Plash: the Principle of Least Authority shell
Plash is a secure, restricted execution environment for running Linux programs with minimum privileges necessary. You can grant a process read-only or read-write access to specific files and directories, which can be mapped at any point in its private filesystem namespace.
The execution environment doesn't require a modified Linux kernel -- it uses chroot() and UIDs. It works with existing Linux executables, provided they are dynamically linked, because Plash uses a modified version of GNU libc.
Plash virtualizes the filesystem. With the modified libc, open() works by sending a request across a socket. The server process can send a file descriptor back across the socket in response. Usually, Plash does not slow programs down because the most frequently used system calls (such as read() and write()) work on kernel-level file descriptors as before.
Plash provides a shell, with a syntax similar to the Bourne shell or Bash. Unlike Bash, it distinguishes between string arguments and file arguments, because it needs to know which files to grant the program access to. By default, the shell grants only read-only access to files and directories. There is extra syntax for granting read/write/create access.
Plash also provides a tool, run-emacs, for running XEmacs and granting it access to individual files dynamically. This means you don't have to run XEmacs with access to all of your files.
There is a mailing list. To subscribe, e-mail firstname.lastname@example.org with "subscribe" in the subject line. Another way to be notified of new releases is to subscribe to the project on its Freshmeat page.
The Debian source packages include the glibc source, which is needed to build Plash's modified glibc. However, the regular source packages don't include glibc. You can download it separately from:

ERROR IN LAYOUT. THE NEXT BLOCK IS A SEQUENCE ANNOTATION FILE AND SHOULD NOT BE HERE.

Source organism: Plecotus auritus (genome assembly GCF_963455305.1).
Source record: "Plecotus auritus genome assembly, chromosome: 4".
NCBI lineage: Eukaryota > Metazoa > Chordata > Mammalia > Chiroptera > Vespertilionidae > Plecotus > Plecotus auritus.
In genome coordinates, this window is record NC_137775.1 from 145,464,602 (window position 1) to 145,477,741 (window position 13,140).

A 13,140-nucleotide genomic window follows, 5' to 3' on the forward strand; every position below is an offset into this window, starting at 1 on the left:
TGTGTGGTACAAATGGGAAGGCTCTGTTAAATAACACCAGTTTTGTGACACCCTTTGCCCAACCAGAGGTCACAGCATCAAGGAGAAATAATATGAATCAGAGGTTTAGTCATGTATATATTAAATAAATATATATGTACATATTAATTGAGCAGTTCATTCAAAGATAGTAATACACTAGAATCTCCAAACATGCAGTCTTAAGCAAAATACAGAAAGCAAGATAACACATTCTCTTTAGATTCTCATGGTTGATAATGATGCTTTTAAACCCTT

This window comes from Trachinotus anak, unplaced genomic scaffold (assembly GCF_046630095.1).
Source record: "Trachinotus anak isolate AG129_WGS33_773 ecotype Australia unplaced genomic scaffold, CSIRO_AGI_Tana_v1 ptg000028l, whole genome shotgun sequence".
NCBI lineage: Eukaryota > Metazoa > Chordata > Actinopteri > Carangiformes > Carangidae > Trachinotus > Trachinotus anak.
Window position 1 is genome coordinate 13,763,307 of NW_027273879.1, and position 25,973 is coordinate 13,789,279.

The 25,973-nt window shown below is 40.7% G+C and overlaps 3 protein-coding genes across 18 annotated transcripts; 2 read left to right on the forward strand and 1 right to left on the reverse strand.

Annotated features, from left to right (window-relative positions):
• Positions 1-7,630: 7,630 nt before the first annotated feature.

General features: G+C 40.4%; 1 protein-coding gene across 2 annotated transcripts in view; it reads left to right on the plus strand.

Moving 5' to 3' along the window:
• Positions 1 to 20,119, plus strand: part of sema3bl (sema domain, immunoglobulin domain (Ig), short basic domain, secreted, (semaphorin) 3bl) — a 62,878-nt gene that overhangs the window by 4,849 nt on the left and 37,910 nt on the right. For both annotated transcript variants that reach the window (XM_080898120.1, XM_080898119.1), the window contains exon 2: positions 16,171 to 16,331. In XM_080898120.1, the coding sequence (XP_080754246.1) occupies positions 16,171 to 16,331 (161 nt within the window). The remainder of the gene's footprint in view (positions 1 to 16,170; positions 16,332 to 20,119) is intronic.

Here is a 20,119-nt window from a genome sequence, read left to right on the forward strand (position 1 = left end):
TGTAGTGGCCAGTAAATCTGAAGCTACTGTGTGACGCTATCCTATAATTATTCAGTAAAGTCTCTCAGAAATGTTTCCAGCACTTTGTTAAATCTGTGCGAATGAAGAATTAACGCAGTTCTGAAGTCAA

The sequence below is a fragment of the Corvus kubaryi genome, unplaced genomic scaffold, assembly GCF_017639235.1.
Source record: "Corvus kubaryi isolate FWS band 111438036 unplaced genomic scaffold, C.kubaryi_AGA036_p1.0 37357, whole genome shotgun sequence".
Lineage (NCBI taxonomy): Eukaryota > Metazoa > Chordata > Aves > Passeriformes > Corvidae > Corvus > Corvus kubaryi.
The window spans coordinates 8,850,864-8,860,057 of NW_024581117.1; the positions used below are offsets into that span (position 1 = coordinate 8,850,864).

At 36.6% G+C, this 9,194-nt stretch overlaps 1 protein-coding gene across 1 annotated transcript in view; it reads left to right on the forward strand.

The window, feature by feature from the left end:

|Version||Files||Description of changes|
(13th August 2005)
|Major new feature: Add plash-run-emacs tool. Made changes so that it's safer to run the shell as root. Documentation has been improved, and converted to DocBook format.|
(20th July 2005)
|Implemented fchdir(). "rm -r", "install -d" and "mkdir -p" now work.|
(10th July 2005)
|Changed implementation of file namespace construction. Now possible to add/replace entries in existing directories (without modifying the directory).|
(22nd May 2005)
|Overhauled build system for modified glibc. Add option for granting access to the X11 Window System (off by default). New mechanism for setting shell options. Added limited support for directory file descriptors, so that XEmacs works.|
(1st May 2005)
|Major new feature: executable objects.|
(18th January 2005)
|New argument syntax: "PATHNAME = EXPR", allowing objects to be attached anywhere in the file namespace.|
(7th January 2005)
|Add recursive read-only directories. Add example "chroot" program: first tool to use object-capability protocol.|
(4th January 2005)
|Implemented object-capability protocol. This is used as an additional layer in the communication between client and server.|
(29th December 2004)
|Better security: runs processes under dynamically-allocated user IDs rather than the user "nobody". Add globbing and file descriptor redirection to the shell. Implemented bind(), symlink(), utime(), rename() and link().|
(18th December 2004)
|Fixed open64() and libpthread.so. Implemented pipes in the shell. Added "!!" syntax to shell. Added support for "#!" scripts. Added options window for enabling logging.|
(10th December 2004)
|Added job control to shell.|
(7th December 2004)